I feel that I have vented enough for today, so now I’ll get into the objective “what I did/did not like”.
To start I would like to say that the story of The Voices, though a little silly at first, was a very personal one for me. One of the main things that made the film hit so close to home was the performance that Ryan Reynolds gave. At the beginning of the movie you see a man who is almost Ted Bundy-esque, but by the end of the movie you see a man that is truly broken. Ryan Reynolds absolutely killed it in this movie, and I think it may be his best role. The next thing I want to address is that this movie is not as much of a comedy as the marketing may have led you to believe. This movie does have comedic elements, but it favours heavily on the dark side of dark comedy. I absolutely loved the use of visuals in this movie. The workplace of the main character is just a cornucopia of bright colours, and honestly it reminded me a lot of Edward Scissorhands. Not only that, but I loved how the environment would change based on the main characters state of mind. Some of the changes were really blatant, but others were really subtle, and just added to your sympathy for the character. The music also help accentuate the feeling of the “real world” in the movie. Sure, it was a little ham-fisted (one of the songs literally being called “Happy Song”), but I felt it made sense based on the complex mind of the character. Honestly, there wasn’t anything I disliked about the movie except for the end (which I will go into detail about after my rating) but even that didn’t sully the rest of the movie.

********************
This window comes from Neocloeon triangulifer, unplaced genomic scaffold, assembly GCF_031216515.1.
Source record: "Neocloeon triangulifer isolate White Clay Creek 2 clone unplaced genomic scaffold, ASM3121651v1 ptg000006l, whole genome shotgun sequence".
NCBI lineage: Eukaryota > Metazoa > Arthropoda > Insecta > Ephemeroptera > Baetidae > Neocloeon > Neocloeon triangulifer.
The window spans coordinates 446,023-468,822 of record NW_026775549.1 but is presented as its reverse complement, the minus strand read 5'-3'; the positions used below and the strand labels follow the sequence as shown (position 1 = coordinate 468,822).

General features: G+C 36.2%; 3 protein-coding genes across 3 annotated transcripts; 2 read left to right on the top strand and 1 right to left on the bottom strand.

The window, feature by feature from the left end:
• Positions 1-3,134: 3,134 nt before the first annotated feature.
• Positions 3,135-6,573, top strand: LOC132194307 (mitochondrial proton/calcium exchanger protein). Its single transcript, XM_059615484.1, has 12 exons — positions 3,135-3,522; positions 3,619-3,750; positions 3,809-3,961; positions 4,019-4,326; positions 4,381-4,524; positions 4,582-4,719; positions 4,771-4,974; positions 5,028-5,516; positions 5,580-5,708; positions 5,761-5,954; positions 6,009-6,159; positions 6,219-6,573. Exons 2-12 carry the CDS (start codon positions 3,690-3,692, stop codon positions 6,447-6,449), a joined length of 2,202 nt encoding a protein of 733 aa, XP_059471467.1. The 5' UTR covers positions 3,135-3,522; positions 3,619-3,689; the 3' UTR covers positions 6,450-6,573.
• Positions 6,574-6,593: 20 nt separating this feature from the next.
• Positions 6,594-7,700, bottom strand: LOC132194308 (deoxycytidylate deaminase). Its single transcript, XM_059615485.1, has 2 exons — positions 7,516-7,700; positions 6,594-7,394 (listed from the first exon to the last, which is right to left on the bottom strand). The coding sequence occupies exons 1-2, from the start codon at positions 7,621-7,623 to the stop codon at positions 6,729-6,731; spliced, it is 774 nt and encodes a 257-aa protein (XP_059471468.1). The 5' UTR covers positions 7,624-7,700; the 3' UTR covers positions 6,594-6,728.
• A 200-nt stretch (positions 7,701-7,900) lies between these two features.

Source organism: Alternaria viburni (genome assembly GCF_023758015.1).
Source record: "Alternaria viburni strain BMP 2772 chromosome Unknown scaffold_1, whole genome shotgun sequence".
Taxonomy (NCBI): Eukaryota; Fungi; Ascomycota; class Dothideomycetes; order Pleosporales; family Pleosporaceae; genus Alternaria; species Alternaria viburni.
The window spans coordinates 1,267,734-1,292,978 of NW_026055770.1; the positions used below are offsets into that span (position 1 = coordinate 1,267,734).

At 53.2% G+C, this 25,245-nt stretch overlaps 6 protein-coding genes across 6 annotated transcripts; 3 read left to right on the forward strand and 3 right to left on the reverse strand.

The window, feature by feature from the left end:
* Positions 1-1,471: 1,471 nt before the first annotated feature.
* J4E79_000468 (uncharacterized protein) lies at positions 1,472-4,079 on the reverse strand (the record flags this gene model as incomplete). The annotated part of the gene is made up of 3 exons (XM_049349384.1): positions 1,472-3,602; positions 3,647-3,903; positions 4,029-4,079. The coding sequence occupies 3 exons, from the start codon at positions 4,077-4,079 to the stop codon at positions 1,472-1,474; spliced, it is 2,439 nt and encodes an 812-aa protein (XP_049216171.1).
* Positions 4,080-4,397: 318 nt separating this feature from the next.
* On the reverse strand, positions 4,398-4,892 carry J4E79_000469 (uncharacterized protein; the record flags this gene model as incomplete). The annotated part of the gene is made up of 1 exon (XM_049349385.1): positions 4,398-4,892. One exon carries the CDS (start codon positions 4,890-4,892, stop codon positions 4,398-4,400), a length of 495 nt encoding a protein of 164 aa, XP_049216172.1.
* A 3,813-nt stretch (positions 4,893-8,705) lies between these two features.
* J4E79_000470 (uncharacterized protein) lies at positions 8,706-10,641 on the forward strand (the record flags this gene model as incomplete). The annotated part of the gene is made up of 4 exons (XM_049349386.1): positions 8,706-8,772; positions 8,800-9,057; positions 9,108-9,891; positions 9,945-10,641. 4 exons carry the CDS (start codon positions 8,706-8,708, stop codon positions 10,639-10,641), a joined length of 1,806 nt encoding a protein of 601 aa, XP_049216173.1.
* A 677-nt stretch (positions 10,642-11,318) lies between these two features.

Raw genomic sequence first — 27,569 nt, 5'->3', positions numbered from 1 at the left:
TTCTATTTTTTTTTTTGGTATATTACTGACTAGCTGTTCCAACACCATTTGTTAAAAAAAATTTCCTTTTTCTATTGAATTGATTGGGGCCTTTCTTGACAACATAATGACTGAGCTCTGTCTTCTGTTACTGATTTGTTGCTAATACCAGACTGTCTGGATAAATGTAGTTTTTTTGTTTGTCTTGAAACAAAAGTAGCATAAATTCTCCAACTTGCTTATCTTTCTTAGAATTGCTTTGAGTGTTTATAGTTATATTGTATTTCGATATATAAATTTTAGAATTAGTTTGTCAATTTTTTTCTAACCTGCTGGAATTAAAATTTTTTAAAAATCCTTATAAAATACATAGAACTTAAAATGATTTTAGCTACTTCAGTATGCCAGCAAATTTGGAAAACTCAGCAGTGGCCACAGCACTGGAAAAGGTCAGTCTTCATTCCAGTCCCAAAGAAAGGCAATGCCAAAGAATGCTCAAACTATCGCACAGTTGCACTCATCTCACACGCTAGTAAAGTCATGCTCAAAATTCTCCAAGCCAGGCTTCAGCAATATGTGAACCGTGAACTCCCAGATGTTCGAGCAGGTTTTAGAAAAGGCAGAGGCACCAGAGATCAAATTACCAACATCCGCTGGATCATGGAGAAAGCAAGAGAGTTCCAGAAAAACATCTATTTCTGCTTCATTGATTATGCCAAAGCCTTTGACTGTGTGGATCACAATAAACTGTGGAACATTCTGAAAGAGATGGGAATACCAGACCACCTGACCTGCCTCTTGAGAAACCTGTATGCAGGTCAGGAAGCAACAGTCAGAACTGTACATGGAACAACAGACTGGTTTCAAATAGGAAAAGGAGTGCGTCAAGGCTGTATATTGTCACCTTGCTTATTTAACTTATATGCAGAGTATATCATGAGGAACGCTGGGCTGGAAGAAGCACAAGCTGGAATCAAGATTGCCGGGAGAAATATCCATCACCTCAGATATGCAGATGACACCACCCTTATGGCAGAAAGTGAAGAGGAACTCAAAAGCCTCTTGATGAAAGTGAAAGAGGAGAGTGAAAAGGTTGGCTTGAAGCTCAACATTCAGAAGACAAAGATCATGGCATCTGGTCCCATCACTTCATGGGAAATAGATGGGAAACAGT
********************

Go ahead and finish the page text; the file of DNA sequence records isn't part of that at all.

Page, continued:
I give the Voices an A
THE FOLLOWING WILL HAVE SPOILERS FOR THE VOICES, PLEASE DON’T READ IF YOU HAVEN’T SEEN THE MOVIE.
Honestly, the only thing that didn’t sit right with me was the ending of the movie. And when I say the ending, I mean the very ending. It was weird to me that the characters broke out into a dance number in the mind of the main character because to me that symbolizes that he was at peace when he died. And it didn’t feel that way to me. I guess you could argue that the little “scene” that happens directly before the dance number was him coming to terms, but if that’s the case then it happened really quickly after what he was feeling not ten minutes before. Like I mentioned, it’s not a big deal it just seemed out of character to me. The movie is still absolutely fantastic though.